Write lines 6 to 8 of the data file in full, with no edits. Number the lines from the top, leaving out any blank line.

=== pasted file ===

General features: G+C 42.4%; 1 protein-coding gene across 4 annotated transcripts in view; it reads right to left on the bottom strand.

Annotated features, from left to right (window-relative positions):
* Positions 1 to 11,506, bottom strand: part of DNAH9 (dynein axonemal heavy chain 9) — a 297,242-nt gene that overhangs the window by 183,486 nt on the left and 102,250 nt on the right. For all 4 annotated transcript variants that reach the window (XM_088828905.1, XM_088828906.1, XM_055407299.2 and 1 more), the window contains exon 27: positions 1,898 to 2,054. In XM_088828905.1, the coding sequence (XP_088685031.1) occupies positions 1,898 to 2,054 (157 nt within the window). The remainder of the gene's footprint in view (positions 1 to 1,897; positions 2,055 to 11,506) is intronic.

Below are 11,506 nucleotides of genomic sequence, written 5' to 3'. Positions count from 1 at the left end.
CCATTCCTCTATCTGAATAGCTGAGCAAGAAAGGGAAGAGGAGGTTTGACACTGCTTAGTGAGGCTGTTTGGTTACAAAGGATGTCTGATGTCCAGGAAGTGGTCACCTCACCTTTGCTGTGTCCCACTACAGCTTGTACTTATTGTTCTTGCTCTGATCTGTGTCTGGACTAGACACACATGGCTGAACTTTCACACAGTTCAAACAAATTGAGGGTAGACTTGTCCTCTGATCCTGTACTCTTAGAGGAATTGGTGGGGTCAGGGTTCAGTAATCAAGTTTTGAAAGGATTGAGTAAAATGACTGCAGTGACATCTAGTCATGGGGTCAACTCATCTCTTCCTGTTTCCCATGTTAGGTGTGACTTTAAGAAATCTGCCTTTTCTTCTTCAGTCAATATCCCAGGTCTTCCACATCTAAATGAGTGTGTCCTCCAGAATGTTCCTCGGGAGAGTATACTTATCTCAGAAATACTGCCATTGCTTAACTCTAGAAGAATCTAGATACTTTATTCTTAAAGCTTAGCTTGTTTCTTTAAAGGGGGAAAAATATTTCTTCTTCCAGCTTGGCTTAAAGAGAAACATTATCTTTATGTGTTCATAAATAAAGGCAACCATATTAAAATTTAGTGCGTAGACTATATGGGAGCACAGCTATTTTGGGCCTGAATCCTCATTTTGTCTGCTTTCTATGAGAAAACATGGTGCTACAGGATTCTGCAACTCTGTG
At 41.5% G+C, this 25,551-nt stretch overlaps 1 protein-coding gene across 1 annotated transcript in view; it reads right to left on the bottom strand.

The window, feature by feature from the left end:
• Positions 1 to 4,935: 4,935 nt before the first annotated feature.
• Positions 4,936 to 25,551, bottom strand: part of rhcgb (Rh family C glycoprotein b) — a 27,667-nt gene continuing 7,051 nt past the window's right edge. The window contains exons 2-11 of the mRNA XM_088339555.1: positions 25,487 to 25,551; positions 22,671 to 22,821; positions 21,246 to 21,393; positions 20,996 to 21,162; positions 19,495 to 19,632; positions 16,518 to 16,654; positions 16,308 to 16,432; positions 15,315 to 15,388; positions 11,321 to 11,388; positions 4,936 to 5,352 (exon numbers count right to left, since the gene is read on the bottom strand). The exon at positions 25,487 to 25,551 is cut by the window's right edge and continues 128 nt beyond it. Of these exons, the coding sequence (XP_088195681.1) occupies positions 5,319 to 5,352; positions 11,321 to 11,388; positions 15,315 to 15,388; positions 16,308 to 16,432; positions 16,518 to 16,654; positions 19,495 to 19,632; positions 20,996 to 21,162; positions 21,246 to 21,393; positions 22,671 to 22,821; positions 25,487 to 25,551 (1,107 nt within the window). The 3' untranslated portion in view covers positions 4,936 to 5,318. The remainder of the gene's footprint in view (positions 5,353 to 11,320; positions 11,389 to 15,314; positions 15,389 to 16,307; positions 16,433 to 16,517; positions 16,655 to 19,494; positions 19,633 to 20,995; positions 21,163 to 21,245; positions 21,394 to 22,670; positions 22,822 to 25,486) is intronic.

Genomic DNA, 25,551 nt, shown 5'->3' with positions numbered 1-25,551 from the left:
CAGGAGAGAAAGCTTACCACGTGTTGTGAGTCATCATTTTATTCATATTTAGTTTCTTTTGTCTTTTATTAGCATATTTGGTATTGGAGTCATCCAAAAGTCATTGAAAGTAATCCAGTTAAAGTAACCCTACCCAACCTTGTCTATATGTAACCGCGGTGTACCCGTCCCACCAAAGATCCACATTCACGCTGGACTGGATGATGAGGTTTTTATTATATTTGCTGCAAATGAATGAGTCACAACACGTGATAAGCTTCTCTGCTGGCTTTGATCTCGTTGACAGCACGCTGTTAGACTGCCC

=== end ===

At 41.5% G+C, this 25,551-nt stretch overlaps 1 protein-coding gene across 1 annotated transcript in view; it reads right to left on the bottom strand.

The window, feature by feature from the left end:
• Positions 1 to 4,935: 4,935 nt before the first annotated feature.